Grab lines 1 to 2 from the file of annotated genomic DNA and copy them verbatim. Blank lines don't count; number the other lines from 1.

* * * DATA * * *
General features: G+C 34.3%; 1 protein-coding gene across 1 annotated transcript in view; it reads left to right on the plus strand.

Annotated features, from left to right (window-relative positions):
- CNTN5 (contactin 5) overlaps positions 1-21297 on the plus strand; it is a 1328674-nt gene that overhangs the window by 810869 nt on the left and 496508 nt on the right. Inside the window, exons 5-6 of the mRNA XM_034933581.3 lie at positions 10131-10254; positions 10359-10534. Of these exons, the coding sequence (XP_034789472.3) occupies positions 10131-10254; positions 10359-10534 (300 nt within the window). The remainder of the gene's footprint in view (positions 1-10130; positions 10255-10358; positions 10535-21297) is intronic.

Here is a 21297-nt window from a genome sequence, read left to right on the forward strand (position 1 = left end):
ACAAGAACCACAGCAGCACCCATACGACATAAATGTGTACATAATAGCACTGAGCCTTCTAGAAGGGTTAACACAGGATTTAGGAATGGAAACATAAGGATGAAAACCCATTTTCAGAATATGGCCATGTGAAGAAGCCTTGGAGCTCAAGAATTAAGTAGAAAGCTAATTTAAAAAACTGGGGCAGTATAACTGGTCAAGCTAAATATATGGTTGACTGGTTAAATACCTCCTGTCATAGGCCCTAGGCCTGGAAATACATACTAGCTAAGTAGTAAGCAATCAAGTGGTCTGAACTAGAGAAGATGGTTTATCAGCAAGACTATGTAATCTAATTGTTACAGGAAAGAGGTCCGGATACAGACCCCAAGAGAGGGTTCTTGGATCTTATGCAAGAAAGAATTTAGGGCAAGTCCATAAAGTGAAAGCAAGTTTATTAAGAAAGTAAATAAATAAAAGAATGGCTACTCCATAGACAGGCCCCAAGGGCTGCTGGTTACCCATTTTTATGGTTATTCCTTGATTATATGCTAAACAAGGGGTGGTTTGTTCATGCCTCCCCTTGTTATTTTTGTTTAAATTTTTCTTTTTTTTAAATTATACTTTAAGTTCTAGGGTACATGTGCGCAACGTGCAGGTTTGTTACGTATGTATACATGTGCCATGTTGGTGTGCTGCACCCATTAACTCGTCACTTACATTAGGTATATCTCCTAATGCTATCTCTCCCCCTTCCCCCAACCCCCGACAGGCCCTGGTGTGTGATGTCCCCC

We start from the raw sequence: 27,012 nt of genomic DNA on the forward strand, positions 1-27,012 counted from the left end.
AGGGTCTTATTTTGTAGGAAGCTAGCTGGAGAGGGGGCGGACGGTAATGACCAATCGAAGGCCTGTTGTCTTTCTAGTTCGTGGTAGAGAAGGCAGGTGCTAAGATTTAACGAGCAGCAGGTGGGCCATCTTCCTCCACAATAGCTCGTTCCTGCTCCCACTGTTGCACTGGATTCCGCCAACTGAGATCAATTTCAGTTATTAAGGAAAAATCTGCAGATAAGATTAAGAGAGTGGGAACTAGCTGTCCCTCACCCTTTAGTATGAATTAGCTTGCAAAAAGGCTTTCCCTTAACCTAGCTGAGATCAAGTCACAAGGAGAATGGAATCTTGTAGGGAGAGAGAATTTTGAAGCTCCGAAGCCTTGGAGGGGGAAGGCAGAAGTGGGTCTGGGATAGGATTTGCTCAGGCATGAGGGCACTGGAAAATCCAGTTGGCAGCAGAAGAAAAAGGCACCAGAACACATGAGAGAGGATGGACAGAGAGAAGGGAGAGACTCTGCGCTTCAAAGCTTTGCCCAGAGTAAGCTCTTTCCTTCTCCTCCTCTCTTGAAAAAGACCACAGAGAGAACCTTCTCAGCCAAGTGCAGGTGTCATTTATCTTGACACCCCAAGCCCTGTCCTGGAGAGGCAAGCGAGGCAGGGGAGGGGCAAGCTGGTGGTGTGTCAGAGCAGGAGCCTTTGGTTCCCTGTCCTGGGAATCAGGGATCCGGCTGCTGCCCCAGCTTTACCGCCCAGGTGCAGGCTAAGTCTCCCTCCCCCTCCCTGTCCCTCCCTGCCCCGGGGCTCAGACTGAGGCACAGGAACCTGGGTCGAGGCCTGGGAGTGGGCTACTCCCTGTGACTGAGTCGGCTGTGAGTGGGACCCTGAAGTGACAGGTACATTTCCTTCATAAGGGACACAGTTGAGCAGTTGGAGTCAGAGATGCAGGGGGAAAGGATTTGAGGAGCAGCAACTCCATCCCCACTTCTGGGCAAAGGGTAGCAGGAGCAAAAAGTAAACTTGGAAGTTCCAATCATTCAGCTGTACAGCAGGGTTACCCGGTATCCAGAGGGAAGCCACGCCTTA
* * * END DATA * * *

General features: G+C 34.3%; 1 protein-coding gene across 1 annotated transcript in view; it reads left to right on the plus strand.

Annotated features, from left to right (window-relative positions):